It's strange, but I seem to agree 100% with you guys on so many things. There is hardly any sound doctrine on TBN etc, and even more dishearteningly there is hardly any evangelism of any kind. There is plenty of music, entertainment (even though I must admit it's clean entertainment), and peripherally important doctrine. Moreover, it's hard to absorb the little good there may be, because of the ostentation, commercialization, ignorance, bias, self-aggrandization, self-promotion, pretense, exaggeration, profiteering, and in-your-face hollywoodism that is blatantly practiced on those channels.

Regarding John Hagee, I like your play on the words esoteric/ exoteric and escapology/ eschatology. I agree fully though. And time will not permit me to talk about Benny Hinn, Paula, Rod Parsley, and the rest. -

On a related note my local Christian radio station runs adverts for injury and workers compensation lawyers, you know the "pay nothing until we get money back for you" kind. It also run adverts for bankruptcy lawyers advising people to act quickly before the law changes. It has whole 30 minute segments devoted to paid advertizing (infomercials) for alternative medicine products and food supplements.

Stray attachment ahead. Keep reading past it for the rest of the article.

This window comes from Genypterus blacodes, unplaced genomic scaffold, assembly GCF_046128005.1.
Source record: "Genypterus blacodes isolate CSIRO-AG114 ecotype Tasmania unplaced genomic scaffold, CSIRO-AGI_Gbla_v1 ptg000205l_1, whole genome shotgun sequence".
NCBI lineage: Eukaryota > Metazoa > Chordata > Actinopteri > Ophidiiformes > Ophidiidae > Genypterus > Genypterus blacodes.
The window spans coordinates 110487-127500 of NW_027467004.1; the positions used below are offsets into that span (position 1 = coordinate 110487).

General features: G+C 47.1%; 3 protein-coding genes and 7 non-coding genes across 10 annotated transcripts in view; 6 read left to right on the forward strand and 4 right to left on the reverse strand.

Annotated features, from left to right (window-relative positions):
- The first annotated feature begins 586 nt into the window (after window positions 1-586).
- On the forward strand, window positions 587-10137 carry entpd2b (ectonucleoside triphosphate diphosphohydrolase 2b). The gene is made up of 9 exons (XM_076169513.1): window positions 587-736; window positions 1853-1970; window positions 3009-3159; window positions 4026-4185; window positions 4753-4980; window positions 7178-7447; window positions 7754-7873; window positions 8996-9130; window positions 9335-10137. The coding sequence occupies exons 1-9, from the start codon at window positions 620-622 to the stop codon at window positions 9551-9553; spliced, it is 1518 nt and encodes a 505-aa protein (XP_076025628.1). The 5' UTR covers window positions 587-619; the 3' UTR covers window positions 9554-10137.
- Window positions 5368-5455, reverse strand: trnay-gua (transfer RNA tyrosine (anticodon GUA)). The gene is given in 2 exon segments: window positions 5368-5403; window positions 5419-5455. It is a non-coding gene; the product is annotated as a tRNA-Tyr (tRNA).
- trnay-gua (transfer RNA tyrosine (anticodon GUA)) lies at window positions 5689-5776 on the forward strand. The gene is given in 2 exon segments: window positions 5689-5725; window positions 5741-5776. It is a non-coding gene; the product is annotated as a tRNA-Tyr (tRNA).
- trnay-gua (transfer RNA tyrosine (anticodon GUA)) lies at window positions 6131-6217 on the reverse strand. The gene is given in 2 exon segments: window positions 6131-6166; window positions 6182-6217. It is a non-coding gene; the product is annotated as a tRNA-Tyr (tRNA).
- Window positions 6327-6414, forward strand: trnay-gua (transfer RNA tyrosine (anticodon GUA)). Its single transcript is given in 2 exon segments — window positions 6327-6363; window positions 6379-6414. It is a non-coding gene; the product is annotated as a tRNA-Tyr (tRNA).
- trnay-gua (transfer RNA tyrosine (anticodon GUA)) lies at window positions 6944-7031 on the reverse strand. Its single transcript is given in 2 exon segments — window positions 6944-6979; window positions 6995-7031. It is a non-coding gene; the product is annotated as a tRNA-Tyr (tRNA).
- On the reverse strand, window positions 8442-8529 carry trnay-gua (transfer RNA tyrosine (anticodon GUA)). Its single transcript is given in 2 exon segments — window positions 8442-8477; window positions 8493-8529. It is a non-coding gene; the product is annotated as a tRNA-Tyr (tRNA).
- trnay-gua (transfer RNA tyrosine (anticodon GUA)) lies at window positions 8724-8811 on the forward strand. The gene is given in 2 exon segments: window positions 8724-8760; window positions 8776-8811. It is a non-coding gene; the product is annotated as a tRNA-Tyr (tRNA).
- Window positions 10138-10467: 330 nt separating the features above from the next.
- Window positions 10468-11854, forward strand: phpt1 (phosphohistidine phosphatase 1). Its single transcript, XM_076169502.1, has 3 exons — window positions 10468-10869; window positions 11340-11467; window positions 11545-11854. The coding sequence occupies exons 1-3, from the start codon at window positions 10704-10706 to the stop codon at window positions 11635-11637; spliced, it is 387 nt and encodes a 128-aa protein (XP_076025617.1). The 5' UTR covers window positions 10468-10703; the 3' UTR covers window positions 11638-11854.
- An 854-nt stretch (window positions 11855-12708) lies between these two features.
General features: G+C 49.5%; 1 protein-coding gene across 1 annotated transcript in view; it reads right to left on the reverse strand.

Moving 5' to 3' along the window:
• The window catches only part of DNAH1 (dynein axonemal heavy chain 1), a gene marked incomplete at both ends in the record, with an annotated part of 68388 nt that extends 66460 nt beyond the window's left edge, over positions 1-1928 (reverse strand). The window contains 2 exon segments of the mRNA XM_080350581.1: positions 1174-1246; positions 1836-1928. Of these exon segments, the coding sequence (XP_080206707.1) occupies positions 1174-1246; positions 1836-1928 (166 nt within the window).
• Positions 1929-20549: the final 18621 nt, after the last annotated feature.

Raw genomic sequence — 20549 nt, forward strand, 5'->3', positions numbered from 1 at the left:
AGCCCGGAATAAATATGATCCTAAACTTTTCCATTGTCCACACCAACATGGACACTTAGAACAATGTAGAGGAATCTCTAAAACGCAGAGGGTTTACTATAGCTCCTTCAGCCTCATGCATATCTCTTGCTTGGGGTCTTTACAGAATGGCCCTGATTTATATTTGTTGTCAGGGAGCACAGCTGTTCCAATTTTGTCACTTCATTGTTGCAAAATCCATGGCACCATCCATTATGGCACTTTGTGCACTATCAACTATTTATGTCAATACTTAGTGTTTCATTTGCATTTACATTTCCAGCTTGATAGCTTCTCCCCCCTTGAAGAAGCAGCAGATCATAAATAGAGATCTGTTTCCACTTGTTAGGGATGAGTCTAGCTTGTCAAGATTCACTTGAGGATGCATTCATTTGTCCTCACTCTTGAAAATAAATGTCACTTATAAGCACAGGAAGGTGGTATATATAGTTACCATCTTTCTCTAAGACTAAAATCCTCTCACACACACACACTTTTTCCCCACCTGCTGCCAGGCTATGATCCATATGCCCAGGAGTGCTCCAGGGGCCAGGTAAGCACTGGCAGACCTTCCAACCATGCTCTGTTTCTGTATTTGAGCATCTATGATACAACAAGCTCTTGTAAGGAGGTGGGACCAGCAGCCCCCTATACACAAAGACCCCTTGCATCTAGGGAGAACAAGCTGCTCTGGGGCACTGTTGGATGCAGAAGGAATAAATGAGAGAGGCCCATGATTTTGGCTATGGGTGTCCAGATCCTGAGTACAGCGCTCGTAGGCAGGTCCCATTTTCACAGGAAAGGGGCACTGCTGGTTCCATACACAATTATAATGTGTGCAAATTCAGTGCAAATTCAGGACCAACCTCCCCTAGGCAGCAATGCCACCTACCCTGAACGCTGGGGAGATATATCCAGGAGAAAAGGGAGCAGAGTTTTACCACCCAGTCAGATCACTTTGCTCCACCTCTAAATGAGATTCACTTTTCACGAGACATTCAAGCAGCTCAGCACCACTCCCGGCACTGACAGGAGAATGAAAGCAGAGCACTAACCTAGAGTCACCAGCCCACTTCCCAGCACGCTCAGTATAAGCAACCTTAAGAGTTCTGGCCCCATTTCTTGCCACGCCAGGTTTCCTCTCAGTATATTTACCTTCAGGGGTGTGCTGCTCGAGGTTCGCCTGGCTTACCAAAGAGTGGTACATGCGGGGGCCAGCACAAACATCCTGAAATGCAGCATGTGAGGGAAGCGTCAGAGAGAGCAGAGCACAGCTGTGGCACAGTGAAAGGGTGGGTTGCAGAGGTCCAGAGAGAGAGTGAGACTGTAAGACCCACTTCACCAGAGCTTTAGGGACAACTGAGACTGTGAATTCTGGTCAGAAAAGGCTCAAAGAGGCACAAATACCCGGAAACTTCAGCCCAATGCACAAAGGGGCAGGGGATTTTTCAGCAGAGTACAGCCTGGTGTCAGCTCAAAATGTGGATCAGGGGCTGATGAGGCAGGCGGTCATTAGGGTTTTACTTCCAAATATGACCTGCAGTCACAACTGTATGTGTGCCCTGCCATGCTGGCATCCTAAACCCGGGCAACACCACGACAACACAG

In between these advertisements it also carries the sound teaching of men like John MacArthur and Alistair Begg. It does also carry the radio version of a lot of the TBN stuff. Sometimes I think it is a just a commercial station which will broadcast christian programming if the supplier is willing to pay, which is quite sad. I know they have to pay their workers and pay the bills too. I guess we should be grateful they are not carrying advertisements for dodgy enhancement products. But the thin line is getting broader and broader. I don't recall the christian radio station where we previously lived carrying such advertisements- Robbo